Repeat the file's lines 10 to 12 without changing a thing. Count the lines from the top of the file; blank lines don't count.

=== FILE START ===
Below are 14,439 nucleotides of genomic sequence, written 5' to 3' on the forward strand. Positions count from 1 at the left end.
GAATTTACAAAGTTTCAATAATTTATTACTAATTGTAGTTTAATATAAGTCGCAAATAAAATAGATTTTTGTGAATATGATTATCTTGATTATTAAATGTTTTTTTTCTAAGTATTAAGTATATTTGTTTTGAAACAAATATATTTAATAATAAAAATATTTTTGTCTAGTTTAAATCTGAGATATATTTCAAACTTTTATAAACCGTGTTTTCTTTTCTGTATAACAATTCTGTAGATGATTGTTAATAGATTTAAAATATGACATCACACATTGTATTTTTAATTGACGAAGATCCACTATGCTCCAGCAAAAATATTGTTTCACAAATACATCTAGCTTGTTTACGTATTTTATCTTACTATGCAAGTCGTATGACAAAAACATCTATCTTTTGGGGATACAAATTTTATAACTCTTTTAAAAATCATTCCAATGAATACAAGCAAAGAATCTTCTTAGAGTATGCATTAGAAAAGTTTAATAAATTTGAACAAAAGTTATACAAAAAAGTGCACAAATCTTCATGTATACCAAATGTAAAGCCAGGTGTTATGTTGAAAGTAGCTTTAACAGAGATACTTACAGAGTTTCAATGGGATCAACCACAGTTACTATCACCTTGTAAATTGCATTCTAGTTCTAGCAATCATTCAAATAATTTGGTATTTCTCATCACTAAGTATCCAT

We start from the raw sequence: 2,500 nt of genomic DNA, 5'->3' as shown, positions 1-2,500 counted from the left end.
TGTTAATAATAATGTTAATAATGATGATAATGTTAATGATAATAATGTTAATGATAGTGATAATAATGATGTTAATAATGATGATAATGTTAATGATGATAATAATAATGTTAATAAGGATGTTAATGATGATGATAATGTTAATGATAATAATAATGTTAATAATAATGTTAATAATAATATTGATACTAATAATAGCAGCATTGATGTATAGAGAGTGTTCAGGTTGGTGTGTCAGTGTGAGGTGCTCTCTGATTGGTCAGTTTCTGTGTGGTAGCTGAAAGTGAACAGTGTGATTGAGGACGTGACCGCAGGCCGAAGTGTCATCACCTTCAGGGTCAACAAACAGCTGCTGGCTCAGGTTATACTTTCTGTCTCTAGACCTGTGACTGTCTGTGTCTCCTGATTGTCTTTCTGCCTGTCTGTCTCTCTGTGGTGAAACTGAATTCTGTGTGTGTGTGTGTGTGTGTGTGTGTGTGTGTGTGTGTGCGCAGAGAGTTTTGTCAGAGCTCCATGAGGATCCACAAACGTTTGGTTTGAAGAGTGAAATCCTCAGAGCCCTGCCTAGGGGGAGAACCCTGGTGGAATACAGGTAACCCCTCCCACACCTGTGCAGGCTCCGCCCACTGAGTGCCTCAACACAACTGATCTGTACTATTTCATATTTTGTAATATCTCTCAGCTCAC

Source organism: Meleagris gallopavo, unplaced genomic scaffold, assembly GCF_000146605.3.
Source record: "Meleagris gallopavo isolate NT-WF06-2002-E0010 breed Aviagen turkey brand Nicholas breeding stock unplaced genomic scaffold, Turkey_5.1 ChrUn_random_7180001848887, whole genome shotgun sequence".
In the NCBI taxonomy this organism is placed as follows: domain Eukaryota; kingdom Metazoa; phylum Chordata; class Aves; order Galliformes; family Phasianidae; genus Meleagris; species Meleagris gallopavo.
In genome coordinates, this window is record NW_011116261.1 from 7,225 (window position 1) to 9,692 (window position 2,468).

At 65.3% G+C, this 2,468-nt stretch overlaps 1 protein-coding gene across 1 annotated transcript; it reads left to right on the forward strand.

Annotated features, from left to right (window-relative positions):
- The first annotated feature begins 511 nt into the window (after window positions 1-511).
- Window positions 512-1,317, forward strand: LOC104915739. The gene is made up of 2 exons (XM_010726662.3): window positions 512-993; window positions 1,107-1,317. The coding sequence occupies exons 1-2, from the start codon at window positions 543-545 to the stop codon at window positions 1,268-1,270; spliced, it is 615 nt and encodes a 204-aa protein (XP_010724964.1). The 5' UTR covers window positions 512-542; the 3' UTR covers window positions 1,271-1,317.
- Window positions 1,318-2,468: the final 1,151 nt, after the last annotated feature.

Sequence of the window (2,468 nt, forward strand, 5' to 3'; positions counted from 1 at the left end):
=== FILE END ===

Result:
Annotated features, from left to right (window-relative positions):
- The first annotated feature begins 511 nt into the window (after window positions 1-511).
- Window positions 512-1,317, forward strand: LOC104915739. The gene is made up of 2 exons (XM_010726662.3): window positions 512-993; window positions 1,107-1,317. The coding sequence occupies exons 1-2, from the start codon at window positions 543-545 to the stop codon at window positions 1,268-1,270; spliced, it is 615 nt and encodes a 204-aa protein (XP_010724964.1). The 5' UTR covers window positions 512-542; the 3' UTR covers window positions 1,271-1,317.